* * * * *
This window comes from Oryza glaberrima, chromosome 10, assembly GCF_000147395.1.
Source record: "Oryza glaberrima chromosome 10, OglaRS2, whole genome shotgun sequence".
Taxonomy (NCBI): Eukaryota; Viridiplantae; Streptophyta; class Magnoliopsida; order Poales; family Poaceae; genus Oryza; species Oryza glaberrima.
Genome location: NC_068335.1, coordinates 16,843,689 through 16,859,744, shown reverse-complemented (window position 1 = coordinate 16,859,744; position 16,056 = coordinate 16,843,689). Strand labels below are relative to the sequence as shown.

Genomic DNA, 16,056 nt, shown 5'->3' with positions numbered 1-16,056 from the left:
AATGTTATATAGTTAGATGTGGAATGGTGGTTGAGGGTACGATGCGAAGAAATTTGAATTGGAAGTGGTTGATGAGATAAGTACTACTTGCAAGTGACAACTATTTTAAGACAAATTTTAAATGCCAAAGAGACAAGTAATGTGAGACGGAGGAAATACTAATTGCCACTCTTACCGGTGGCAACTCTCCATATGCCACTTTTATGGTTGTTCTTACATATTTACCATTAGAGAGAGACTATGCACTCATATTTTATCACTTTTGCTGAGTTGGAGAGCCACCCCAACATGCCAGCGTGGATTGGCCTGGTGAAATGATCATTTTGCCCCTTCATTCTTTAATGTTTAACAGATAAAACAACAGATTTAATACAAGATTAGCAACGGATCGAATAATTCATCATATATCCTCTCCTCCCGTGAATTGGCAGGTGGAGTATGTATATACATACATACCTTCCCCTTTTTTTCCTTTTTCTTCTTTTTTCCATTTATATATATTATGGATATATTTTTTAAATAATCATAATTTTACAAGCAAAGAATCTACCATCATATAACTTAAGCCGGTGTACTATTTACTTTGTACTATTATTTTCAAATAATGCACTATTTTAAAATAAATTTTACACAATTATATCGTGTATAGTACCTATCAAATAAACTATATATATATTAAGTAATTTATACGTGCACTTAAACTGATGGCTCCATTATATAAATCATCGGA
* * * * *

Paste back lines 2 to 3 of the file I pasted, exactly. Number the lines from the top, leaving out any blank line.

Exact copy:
Source record: "Oryza glaberrima chromosome 10, OglaRS2, whole genome shotgun sequence".
Taxonomy (NCBI): Eukaryota; Viridiplantae; Streptophyta; class Magnoliopsida; order Poales; family Poaceae; genus Oryza; species Oryza glaberrima.